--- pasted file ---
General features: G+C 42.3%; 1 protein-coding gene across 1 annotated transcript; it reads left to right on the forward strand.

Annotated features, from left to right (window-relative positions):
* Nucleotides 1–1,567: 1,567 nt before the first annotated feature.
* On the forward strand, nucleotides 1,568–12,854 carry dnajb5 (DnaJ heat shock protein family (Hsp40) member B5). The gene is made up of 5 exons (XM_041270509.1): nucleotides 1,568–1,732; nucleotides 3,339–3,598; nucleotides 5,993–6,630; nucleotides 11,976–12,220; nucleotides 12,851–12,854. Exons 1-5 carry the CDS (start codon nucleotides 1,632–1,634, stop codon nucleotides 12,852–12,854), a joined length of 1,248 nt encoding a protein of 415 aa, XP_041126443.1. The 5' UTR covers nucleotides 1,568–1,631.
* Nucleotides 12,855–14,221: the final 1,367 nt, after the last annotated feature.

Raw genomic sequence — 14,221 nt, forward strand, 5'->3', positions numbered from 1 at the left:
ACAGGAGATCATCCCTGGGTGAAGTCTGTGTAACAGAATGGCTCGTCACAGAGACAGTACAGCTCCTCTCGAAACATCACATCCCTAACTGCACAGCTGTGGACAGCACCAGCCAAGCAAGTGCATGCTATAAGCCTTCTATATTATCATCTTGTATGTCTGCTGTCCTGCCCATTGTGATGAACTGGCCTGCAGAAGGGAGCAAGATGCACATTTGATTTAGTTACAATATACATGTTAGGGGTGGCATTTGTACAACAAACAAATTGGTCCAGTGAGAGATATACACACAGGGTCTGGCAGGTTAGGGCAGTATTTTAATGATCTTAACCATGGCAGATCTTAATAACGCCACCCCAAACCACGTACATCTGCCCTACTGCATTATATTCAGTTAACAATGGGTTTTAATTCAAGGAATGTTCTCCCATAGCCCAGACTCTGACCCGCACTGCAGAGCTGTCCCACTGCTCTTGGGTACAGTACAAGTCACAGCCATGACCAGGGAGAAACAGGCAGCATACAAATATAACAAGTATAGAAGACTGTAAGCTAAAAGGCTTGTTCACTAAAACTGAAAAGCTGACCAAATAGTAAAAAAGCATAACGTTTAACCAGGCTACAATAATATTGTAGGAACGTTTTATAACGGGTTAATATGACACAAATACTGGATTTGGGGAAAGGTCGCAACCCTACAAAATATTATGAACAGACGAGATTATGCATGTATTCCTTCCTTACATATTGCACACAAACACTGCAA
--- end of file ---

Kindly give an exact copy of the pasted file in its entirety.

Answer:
General features: G+C 42.3%; 1 protein-coding gene across 1 annotated transcript; it reads left to right on the forward strand.

Annotated features, from left to right (window-relative positions):
* Nucleotides 1–1,567: 1,567 nt before the first annotated feature.
* On the forward strand, nucleotides 1,568–12,854 carry dnajb5 (DnaJ heat shock protein family (Hsp40) member B5). The gene is made up of 5 exons (XM_041270509.1): nucleotides 1,568–1,732; nucleotides 3,339–3,598; nucleotides 5,993–6,630; nucleotides 11,976–12,220; nucleotides 12,851–12,854. Exons 1-5 carry the CDS (start codon nucleotides 1,632–1,634, stop codon nucleotides 12,852–12,854), a joined length of 1,248 nt encoding a protein of 415 aa, XP_041126443.1. The 5' UTR covers nucleotides 1,568–1,631.
* Nucleotides 12,855–14,221: the final 1,367 nt, after the last annotated feature.

Raw genomic sequence — 14,221 nt, forward strand, 5'->3', positions numbered from 1 at the left:
ACAGGAGATCATCCCTGGGTGAAGTCTGTGTAACAGAATGGCTCGTCACAGAGACAGTACAGCTCCTCTCGAAACATCACATCCCTAACTGCACAGCTGTGGACAGCACCAGCCAAGCAAGTGCATGCTATAAGCCTTCTATATTATCATCTTGTATGTCTGCTGTCCTGCCCATTGTGATGAACTGGCCTGCAGAAGGGAGCAAGATGCACATTTGATTTAGTTACAATATACATGTTAGGGGTGGCATTTGTACAACAAACAAATTGGTCCAGTGAGAGATATACACACAGGGTCTGGCAGGTTAGGGCAGTATTTTAATGATCTTAACCATGGCAGATCTTAATAACGCCACCCCAAACCACGTACATCTGCCCTACTGCATTATATTCAGTTAACAATGGGTTTTAATTCAAGGAATGTTCTCCCATAGCCCAGACTCTGACCCGCACTGCAGAGCTGTCCCACTGCTCTTGGGTACAGTACAAGTCACAGCCATGACCAGGGAGAAACAGGCAGCATACAAATATAACAAGTATAGAAGACTGTAAGCTAAAAGGCTTGTTCACTAAAACTGAAAAGCTGACCAAATAGTAAAAAAGCATAACGTTTAACCAGGCTACAATAATATTGTAGGAACGTTTTATAACGGGTTAATATGACACAAATACTGGATTTGGGGAAAGGTCGCAACCCTACAAAATATTATGAACAGACGAGATTATGCATGTATTCCTTCCTTACATATTGCACACAAACACTGCAA